Ok guys. I've read enough of this grounding crap. Taking a wire from whatever you want to ground and attaching it to the frame(Bare metal) is not a real ground.
To completely ground your system, you should hook up a ground wire from the part and connect it to the negative terminal on the battery. This will give you a complete/Proper ground.
It is a common mis-conception that the ground and negative wires are different. This is not true. They are one and the same.
BTW, I am an electrician. The ground and negative on a 110~130V house lead to the same place. It is just because of the Electrical Code that these two wires are kept separate until they reach the breaker/fuse box.

The frame is connected to the negative terminal on the battery and therefore if you ground something to the frame it will be grounded (if it wasn't a ground then the amp would not turn on, or if the resistance between battery and alternator ground and the frame is to high then the amp wouldn't turn on either). Now the frame is not always the ideal ground like said above. If you are installing an amp in any GM vehicle you should probobly run a ground wire directly to the battery (or at least use a DMM to see what the resistance is to make sure that it isn't above 5 or 6 ohms).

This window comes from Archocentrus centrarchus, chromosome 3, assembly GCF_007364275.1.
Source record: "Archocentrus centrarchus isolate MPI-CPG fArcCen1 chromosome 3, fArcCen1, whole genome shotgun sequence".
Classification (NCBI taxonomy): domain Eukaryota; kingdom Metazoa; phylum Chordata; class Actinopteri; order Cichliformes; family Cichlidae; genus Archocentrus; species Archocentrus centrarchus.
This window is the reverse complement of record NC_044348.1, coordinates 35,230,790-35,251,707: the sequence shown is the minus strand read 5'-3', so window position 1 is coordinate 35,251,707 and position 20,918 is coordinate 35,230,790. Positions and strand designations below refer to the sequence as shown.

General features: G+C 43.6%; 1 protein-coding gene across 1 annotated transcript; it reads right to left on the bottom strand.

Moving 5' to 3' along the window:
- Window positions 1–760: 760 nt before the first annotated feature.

Poormanq45 
Silver - Posts: 597
Silver spacespace
Joined: October 27, 2004
Location: United States
Posted: October 30, 2004 at 5:18 PM / IP Logged  
I just don't think the frame of a vehicle conducts electricity well enough.
I ran 2 6 guage wires to the back of my car, one on each side. Whereever I need to ground something, I run a short span of wire from the part to be grounded to the closest 4 guage ground wire. This insures a complete ground.
Also, with my method, you don't have to worry about your conection to the frame corroding.